By Kenric Ward | Watchdog.org Virginia Bureau
FREDERICKSBURG — Virginia voters broadly support the reinstatement of University of Virginia President Theresa Sullivan while the Board of Visitors rector who led the effort to dump her comes up short in the court of public opinion, a new Quinnipiac University poll revealed Wednesday.
Virginians also had mixed feelings about about immigration laws, as poll respondents solidly backed Arizona’s tough approach to border control — even after the U.S. Supreme Court struck down key provisions — while more narrowly opposing deportation of young illegal immigrants.
The survey of 1,673 registered voters was conducted July 10-16 and has a margin of error of plus or minus 2.4 percentage points. The poll was conducted by live interviewers calling on land lines and cell phones.
Virginia voters surveyed approve by a margin of 47-7 percent the decision to bring Sullivan back, the independent Quinnipiac survey found. By 27-3 percent, voters surveyed have a favorable opinion of Sullivan while Rector Helen Dragas suffers a 21-5 unfavorable rating.
But the pollsters pointed out that large majorities of respondents said they hadn’t followed the controversy closely. Some 68 percent said they hadn’t heard enough about Sullivan, an appointee of former Gov. Tom Kaine, to form an opinion about her. Seventy-two percent said they hadn’t heard enough of Dragas.
Gov. Bob McDonnell gets a 37-16 percent approval rating for his handling of the UVA situation. Only 26 percent approve of his decision to reappoint Dragas as head of the school’s Board of Visitors, while 23 percent disapprove, with 51 percent undecided.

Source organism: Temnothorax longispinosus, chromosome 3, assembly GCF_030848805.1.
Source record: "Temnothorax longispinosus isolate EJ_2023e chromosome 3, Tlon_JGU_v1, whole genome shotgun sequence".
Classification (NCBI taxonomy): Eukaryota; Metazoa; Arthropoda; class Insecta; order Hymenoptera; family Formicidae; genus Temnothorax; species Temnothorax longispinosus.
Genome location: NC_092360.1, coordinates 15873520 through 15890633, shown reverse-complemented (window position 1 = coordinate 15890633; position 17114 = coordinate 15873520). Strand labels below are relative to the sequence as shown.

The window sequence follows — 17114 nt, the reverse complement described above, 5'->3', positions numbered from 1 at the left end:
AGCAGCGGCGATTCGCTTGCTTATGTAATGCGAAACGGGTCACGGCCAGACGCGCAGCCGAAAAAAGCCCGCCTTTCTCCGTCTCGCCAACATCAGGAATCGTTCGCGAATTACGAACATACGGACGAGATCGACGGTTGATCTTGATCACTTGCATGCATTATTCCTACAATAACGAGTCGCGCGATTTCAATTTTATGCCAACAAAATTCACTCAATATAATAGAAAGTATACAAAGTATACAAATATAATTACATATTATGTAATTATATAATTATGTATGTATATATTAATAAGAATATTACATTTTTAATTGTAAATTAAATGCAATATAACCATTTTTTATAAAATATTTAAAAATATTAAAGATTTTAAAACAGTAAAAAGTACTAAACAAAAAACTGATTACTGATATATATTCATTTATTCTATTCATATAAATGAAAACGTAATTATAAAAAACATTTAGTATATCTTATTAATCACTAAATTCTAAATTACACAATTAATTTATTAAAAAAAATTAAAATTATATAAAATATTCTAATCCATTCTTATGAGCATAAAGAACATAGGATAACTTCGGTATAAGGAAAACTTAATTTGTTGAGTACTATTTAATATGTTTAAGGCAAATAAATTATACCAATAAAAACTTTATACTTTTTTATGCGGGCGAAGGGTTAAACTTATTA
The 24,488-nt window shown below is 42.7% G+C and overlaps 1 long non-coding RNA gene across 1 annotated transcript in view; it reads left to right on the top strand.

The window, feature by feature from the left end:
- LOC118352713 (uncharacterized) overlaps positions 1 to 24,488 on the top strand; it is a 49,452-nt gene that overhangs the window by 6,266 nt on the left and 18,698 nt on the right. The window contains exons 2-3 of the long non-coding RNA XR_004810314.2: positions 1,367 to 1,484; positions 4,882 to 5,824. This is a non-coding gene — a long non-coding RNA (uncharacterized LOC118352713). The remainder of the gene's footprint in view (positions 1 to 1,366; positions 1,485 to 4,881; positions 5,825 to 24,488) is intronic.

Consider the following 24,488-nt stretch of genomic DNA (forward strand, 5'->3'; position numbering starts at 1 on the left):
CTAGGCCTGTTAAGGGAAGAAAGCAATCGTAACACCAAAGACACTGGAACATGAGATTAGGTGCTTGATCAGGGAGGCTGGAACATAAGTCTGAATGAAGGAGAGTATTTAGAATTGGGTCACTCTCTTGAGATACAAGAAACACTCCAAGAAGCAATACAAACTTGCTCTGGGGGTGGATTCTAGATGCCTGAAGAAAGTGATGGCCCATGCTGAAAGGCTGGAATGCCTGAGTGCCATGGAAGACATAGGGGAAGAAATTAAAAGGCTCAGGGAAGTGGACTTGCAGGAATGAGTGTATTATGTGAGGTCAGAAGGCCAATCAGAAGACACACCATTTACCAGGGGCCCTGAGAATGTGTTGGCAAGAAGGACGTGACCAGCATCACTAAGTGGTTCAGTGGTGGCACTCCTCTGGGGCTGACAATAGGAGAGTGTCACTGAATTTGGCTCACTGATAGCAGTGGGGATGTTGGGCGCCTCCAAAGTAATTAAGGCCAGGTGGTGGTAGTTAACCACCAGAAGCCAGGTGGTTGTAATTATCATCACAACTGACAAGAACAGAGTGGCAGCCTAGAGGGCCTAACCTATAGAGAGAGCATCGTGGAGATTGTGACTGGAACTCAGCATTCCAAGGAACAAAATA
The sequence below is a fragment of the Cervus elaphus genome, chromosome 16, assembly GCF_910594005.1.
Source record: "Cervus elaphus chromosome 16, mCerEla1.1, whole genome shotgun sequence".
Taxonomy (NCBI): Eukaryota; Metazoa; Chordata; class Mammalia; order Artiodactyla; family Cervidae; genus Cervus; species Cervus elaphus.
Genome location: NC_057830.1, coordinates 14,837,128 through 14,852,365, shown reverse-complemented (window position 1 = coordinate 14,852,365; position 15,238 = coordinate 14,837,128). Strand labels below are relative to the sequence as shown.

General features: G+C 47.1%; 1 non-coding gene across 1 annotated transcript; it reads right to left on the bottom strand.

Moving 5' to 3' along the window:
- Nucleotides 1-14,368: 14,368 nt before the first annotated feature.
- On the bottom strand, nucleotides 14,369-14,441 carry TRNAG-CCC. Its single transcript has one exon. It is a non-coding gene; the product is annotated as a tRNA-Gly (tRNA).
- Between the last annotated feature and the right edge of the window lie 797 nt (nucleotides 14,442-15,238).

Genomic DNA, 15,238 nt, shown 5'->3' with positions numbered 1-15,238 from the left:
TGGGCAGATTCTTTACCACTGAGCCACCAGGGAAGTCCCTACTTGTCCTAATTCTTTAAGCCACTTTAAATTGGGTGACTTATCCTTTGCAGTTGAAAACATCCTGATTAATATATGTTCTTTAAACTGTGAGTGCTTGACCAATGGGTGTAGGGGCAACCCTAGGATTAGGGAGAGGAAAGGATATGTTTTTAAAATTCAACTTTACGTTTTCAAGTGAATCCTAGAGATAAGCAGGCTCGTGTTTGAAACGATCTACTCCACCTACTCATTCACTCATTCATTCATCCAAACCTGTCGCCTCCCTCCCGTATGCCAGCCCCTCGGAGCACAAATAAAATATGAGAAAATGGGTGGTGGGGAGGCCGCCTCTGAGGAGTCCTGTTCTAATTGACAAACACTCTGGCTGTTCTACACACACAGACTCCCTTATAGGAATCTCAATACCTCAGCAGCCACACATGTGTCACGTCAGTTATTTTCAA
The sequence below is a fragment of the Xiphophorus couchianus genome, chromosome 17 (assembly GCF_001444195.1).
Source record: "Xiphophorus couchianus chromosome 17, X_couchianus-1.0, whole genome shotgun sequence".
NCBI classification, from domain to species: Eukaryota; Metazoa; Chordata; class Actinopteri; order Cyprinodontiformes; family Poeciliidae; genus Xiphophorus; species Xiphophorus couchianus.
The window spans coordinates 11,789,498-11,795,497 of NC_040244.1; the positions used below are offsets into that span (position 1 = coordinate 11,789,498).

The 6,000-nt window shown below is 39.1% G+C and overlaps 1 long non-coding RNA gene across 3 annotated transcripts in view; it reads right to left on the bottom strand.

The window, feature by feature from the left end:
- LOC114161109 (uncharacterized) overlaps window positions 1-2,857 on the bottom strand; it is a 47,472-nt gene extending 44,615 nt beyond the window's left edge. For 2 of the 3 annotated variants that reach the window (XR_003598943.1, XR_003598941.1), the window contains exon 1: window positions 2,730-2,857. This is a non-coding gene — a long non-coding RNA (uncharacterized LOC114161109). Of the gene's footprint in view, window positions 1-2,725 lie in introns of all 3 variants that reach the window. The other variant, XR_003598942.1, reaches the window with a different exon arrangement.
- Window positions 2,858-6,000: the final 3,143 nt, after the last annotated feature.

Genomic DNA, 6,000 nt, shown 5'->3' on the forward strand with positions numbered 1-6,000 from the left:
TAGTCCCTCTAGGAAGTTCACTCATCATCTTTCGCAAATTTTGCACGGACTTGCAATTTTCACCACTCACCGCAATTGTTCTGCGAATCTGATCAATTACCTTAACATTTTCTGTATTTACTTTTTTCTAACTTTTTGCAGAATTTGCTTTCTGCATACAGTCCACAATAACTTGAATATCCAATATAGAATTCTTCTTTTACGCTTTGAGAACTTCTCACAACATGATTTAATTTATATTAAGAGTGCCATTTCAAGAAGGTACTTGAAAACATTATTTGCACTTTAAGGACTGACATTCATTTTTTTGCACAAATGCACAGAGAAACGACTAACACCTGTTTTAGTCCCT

The public’s view of the Charlottesville school has remained largely unchanged by the controversy, with 70 percent of those surveyed saying it has not affected their view of the state’s flagship university.
“The UVA leadership soap opera played out with little impact on Virginia voters,” said Peter Brown, assistant director of the Quinnipiac University Polling Institute, based in Hamden, Conn.
“But for the most part the public’s view of UVA remains unchanged. Gov. Bob McDonnell also emerged from the whole thing as a public relations winner for his handling of the controversy,” Brown said.
The UVA dust-up, however, had little impact on McDonnell’s overall standing with voters. His 55-29 percent overall job approval rating remains virtually unchanged from the 53-30 percent rating June 6, before the Sullivan matter blew up over questions about spending, tuition costs and and implementation of online education.
On the Arizona law, the Virginia voters surveyed say 62-34 percent they would favor a law similar to the one in Arizona that would require police to verify the legal status of someone they have already stopped or arrested if they suspect that the person is in the country illegally.
Brown said the partisan split on this issue is mammoth, with 91 percent of Republicans, 59 percent of independent voters and 35 percent of Democrats favoring such a law.
By 53–40 percent, however, voters support President Barack Obama’s policy in which young illegal immigrants who came to the country as children will be able to obtain work permits and not face deportation. That issue, too, has a partisan split, with 80 percent of Democrats, 54 percent of independent voters and 28 percent of Republicans backing the policy.
“Virginians, like voters nationally, have mixed feelings about immigration policy. They like Obama’s decision to exempt some younger illegal immigrants from deportation. Yet, by almost two-to-one they would like the Virginia legislature to pass a law similar to the one in Arizona that the Supreme Court recently upheld,” said Brown.
Job approval ratings for other statewide elected officials are:
- U.S. Sen. Mark Warner, 57-24 percent.
- U.S. Sen. Jim Webb, 43-30 percent.
- Lt. Gov. Gov. Bill Bolling, 36-19 percent.
- Attorney General Ken Cuccinelli, 44-31 percent.
- The General Assembly, split 41-41 percent.
Bolling and Cuccinelli are vying for the Republican nomination to succeed McDonnell as governor.